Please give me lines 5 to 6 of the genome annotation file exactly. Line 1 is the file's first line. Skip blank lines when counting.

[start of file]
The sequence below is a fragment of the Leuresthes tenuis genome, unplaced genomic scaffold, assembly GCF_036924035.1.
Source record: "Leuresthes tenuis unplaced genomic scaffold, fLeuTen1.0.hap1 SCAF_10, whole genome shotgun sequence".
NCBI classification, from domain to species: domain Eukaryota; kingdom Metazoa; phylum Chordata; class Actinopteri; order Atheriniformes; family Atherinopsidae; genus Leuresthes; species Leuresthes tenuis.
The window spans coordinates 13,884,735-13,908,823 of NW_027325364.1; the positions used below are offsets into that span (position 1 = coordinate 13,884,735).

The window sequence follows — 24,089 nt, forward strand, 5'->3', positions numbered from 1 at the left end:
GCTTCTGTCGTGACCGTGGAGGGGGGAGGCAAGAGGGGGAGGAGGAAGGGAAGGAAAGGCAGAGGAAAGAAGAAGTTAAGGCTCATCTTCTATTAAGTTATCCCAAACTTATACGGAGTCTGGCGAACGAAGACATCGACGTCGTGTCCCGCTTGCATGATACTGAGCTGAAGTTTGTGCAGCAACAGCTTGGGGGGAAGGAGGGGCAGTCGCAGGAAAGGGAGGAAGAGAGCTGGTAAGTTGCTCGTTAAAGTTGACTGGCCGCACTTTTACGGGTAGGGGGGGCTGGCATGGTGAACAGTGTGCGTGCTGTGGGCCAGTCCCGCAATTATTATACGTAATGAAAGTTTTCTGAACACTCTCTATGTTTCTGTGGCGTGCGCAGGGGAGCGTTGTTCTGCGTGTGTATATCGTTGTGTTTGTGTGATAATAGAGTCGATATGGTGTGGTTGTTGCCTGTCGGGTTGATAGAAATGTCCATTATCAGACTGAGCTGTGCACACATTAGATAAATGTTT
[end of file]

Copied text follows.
The window sequence follows — 24,089 nt, forward strand, 5'->3', positions numbered from 1 at the left end:
GCTTCTGTCGTGACCGTGGAGGGGGGAGGCAAGAGGGGGAGGAGGAAGGGAAGGAAAGGCAGAGGAAAGAAGAAGTTAAGGCTCATCTTCTATTAAGTTATCCCAAACTTATACGGAGTCTGGCGAACGAAGACATCGACGTCGTGTCCCGCTTGCATGATACTGAGCTGAAGTTTGTGCAGCAACAGCTTGGGGGGAAGGAGGGGCAGTCGCAGGAAAGGGAGGAAGAGAGCTGGTAAGTTGCTCGTTAAAGTTGACTGGCCGCACTTTTACGGGTAGGGGGGGCTGGCATGGTGAACAGTGTGCGTGCTGTGGGCCAGTCCCGCAATTATTATACGTAATGAAAGTTTTCTGAACACTCTCTATGTTTCTGTGGCGTGCGCAGGGGAGCGTTGTTCTGCGTGTGTATATCGTTGTGTTTGTGTGATAATAGAGTCGATATGGTGTGGTTGTTGCCTGTCGGGTTGATAGAAATGTCCATTATCAGACTGAGCTGTGCACACATTAGATAAATGTTT